Pro bono work greatly benefits the community, but it also benefits the legal profession itself. Young lawyers in particular can reap the rewards of undertaking pro bono work
Lawyers have the opportunity to participate in one of the world's great professions. They have earned this right to practise law through hard work and dedication to the profession.
However, the legal profession also has the responsibility to make "access to justice" a reality for all. Access to justice for all of the Australian community is fundamental to the maintenance of the rule of law and to the stability of the community at large.
The Australian legal profession has a rich tradition of providing pro bono legal services to areas of the community most in need.
Figures released in September showed that Australia's largest law firms undertook $48.5 million of pro bono work in the past year. According to the National Pro Bono Resource Centre study, the nation's top 25 firms delivered a total of nearly 200,000 hours of pro bono legal work during the year. In other words, on any given week, the lawyers in the top 25 firms are giving 3740 hours of their time for free.
This is an impressive result. It is nearly as much as the $55 million spent by both state and Federal governments on community legal centres in Australia in the same period.
Of course, contributions varied greatly between the firms. Some firms averaged less than five hours per lawyer per year with those at the other extreme providing more than 90 hours per lawyer per year - that's more than two weeks of pro bono work a year for each lawyer.
And it's not just the big end of town that is putting its hands up. The statistics for the legal profession as a whole are very encouraging.
Figures suggest that about $250 million of pro bono work was performed by Australian solicitors in 2007 - the equivalent of one week per year for each solicitor in this country. The Australian Bars also support the community through considerable pro bono assistance by their members. That's an admirable commitment by the legal profession to dedicate such a significant portion of their time to "working for free" in the interests of the community.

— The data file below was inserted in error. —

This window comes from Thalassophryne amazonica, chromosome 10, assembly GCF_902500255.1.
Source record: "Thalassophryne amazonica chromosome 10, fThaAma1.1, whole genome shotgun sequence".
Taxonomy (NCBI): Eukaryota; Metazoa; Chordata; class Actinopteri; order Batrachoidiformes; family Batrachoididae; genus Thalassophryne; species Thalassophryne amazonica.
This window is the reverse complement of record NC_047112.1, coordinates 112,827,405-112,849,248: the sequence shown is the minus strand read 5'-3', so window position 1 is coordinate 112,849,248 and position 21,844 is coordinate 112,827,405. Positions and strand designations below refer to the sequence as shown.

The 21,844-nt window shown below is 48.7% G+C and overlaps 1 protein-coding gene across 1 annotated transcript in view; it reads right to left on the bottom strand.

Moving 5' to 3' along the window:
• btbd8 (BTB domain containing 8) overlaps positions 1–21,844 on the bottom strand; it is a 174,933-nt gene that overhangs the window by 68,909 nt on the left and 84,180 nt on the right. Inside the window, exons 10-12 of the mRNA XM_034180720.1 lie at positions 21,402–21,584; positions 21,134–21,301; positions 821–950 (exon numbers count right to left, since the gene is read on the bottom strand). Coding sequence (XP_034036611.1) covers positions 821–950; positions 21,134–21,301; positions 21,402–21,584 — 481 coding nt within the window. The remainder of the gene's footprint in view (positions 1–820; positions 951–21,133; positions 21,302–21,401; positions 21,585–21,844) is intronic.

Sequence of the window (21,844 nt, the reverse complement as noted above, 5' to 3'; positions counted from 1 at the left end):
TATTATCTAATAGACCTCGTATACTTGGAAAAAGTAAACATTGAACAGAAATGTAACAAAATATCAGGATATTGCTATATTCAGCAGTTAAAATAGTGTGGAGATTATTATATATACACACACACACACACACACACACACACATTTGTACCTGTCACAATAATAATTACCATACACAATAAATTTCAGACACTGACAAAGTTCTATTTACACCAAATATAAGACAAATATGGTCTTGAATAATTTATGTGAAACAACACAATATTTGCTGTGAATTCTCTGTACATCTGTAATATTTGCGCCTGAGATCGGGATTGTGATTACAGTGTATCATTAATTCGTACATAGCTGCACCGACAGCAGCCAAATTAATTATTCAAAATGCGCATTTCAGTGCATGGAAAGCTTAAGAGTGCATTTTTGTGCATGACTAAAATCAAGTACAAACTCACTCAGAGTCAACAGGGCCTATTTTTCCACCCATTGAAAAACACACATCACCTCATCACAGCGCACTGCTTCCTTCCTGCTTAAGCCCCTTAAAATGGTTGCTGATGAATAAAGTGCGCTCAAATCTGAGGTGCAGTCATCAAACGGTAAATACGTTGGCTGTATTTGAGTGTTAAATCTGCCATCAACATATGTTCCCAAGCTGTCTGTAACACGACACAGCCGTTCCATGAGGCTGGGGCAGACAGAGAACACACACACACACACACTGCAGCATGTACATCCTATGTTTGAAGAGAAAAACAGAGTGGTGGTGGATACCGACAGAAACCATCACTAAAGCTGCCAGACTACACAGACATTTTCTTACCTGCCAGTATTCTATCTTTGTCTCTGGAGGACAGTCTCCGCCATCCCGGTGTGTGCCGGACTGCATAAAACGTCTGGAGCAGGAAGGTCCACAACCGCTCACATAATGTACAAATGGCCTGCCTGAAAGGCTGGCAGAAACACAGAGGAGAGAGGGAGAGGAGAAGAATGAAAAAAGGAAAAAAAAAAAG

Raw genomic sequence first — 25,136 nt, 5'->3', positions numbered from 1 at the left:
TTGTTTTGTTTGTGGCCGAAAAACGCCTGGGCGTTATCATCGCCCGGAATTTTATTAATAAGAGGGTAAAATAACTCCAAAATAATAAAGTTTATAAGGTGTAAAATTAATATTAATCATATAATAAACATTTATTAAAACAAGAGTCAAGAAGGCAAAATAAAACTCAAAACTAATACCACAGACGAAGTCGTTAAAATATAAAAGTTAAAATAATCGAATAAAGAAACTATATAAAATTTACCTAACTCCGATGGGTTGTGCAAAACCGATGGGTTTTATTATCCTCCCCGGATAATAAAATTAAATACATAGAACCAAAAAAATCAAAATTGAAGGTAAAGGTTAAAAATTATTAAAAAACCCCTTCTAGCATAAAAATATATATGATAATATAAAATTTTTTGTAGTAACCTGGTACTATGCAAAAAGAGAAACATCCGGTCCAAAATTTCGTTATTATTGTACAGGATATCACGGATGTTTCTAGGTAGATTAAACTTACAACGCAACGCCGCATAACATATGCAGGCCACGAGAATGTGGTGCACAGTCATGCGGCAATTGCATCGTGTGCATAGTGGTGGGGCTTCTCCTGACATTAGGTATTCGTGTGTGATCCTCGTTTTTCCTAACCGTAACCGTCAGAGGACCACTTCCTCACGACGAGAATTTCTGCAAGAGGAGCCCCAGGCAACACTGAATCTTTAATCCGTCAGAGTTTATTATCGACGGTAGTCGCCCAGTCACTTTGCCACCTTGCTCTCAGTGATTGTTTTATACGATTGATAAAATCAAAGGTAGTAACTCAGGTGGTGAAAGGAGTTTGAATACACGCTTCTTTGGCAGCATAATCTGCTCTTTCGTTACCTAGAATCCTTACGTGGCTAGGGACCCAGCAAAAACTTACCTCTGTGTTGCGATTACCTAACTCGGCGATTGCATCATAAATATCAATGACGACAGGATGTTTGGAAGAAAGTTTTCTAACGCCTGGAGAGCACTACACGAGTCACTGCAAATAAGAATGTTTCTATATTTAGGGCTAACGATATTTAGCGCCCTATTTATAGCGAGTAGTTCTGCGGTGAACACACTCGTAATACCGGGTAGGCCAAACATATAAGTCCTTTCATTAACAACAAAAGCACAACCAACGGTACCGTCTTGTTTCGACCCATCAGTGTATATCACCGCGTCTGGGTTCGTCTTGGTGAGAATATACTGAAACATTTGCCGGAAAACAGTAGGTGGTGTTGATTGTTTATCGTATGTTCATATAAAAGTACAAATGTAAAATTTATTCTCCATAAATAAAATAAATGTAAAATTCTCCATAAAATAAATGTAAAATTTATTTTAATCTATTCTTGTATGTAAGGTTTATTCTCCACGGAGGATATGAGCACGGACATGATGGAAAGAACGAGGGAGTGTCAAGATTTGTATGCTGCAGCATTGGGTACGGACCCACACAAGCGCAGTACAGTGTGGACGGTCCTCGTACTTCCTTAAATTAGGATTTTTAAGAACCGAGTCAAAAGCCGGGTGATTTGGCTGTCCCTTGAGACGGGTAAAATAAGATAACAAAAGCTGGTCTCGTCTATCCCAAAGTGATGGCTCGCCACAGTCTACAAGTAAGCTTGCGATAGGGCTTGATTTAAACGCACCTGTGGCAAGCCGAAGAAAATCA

Pro bono work greatly benefits the community, but it also benefits the legal profession itself. Young lawyers in particular can reap the rewards of undertaking pro bono work.
Not only are they being given an opportunity to make a significant difference in people's lives, they're enhancing their own skills and career prospects in the process.
Pro bono work allows lawyers to develop their legal and managerial skills. Lawyers conducting pro bono matters often have greater control of a whole case than they do when working in their normal legal fields. They therefore have the opportunity to develop strategy and maintain an overview of the whole case.
Assisting pro bono clients can also broaden lawyers' communication and inter-personal skills beyond those required to deal with commercial clients. Lawyers develop confidence as they recognise their abilities to assist clients and extend their skills. This transfers positively to the way they approach their other work.
Pro bono projects allow lawyers from different practice groups to work together as a team, in creative and collaborative ways. Pro bono can also increase job satisfaction.
It has been suggested that retention rates increase as lawyers get more varied work, more satisfaction from and more control over their work. Anecdotally, firms in Australia and abroad have spoken of improved morale resulting from the firm's pro bono program.
The virtues of pro bono work will be discussed at length at the up-coming Access to Justice and Pro Bono Conference, to be held in Sydney on 14 and 15 November 2008.
A joint venture between the Law Council of Australia and the National Pro Bono Resource Centre, this year's conference will explore how various groups can work more closely together and collaborate in projects and programs that will address access to justice issues
For more information, go to www.a2j08.com.au
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